How The Vegetable Martini Became London's Trendiest Drink

The summer heat is becoming unbearable almost everywhere in the world. Yes, we know climate change is real — just look at the temperatures of 104 degrees Fahrenheit that have been recorded in six locations in the United Kingdom in July of 2022 (via The Washington Post). One of those locations is London, the city of fog that now seems more likely to be called the city of scorching heat. Luckily, there are many classic cocktail bars in London so people can keep themselves refreshed and indulge in alcoholic mixers in a cool setting. 

Londoners' favorite watering holes include everywhere from Dukes Bar and the American Bar at the Savoy to the Rivoli Bar at the Ritz and Hawksmoor in Covent Garden, per Business Insider. Fittingly, these bars offer classic and authentic cocktails originating from London, such as the Tom Collins, Bramble, Black Velvet, and espresso martini, all equally delicious (via The Chilworth). Recently, though, a variation on the classic dry martini recipe has quickly became London's trendiest drink, and the rising star is made with vegetables.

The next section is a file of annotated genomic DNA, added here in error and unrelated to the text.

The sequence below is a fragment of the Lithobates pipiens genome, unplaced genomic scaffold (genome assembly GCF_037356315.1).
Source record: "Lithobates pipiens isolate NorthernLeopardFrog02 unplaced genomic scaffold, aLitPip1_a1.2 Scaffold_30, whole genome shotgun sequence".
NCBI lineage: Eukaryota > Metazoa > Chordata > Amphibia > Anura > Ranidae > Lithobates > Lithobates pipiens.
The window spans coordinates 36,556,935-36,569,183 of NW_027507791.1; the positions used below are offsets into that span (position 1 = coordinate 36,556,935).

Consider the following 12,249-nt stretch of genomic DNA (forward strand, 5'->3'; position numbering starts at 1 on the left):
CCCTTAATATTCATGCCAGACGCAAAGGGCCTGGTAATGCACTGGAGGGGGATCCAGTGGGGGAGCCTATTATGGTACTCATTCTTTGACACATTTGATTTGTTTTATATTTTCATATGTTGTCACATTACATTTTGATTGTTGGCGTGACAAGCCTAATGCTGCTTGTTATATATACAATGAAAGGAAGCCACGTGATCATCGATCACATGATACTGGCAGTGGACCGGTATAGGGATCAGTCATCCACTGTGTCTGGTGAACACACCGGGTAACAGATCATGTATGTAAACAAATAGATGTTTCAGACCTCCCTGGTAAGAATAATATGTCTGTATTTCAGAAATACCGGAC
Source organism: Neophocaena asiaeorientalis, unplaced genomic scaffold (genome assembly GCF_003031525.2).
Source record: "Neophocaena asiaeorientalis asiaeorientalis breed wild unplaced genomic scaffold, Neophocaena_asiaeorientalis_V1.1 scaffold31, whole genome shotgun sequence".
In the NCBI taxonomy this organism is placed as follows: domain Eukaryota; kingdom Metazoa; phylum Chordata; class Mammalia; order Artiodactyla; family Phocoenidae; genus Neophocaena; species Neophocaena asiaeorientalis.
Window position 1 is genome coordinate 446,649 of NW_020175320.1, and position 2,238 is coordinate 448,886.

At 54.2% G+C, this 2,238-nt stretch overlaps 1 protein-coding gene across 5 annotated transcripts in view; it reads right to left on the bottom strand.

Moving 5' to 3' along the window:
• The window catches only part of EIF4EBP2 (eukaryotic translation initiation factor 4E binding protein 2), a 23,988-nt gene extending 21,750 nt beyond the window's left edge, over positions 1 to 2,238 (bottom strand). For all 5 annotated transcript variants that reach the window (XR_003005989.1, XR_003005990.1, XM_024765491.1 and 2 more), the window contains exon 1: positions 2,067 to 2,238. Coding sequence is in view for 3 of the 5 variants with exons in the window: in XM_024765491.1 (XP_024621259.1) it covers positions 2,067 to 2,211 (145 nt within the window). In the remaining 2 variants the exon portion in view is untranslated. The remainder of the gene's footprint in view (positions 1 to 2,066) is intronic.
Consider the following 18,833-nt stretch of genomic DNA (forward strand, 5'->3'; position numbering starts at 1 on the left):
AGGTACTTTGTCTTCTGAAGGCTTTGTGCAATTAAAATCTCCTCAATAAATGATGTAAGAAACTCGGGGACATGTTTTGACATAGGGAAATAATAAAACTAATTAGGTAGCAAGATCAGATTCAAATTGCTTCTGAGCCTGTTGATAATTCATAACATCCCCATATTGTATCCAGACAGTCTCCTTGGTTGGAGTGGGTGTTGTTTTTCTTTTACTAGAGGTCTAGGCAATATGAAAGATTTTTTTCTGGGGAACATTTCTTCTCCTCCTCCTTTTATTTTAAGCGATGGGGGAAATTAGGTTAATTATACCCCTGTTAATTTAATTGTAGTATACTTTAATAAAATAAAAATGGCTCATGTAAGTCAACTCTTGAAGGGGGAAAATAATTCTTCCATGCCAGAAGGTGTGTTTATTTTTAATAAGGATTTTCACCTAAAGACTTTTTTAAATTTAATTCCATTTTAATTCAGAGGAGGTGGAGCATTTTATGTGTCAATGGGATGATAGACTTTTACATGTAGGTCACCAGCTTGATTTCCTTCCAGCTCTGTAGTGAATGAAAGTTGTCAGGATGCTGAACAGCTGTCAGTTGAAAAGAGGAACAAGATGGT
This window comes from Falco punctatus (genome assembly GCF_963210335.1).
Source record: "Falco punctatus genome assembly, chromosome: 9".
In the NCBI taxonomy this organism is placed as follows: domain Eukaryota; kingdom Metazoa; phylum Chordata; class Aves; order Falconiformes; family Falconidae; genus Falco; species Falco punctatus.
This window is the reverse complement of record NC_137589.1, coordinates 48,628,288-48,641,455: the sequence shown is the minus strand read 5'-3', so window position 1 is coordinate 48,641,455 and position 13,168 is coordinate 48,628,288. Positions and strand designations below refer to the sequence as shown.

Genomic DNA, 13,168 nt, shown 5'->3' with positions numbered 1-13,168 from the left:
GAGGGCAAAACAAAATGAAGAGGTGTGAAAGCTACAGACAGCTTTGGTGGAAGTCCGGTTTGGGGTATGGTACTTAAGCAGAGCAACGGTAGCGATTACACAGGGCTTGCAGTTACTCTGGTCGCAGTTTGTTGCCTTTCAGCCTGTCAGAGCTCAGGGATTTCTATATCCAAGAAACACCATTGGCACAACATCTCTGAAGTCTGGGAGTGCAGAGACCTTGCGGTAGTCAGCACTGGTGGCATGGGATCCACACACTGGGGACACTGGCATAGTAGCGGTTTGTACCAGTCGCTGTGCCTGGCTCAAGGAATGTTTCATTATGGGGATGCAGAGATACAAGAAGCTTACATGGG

Vegetable martinis have everything from tomato to avocado

Got a nasty hangover? Forget all about the Bloody Mary and its extravagant veggie garnishes, such as olives, tomatoes, celery, cornichons, and peppers. There's a new, more understated genre of vegetable-based cocktails that's been called "London's latest drinking craze" by Bloomberg. Vegetable martinis are rising in popularity, and they can be made with a myriad of produce: Tomatoes for the tomatini, pickle juice for the pickletini, or avocados for the avocado martini are just some of the offerings on the menus of bars in London, and The Guardian's Stuart Heritage tried most of them. 

His conclusion? The celery martini is the best of the bunch, and he dubbed it not just the drink of summer, but the "drink of the year." This phenomenon isn't just going on across the pond, as VinePair reports that cocktails made with vegetables are already a thing in the U.S. At NYC's Mace bar, for example, owner and bartender Nico de Soto has been making veggie-based cocktails with ingredients like celeriac and jackfruit since 2015. Wherever you're drinking, the future of cocktails certainly looks bright and green — a decided departure from the sugar-laced drinks of the early 2000s, showing that people's palates are ready for something new.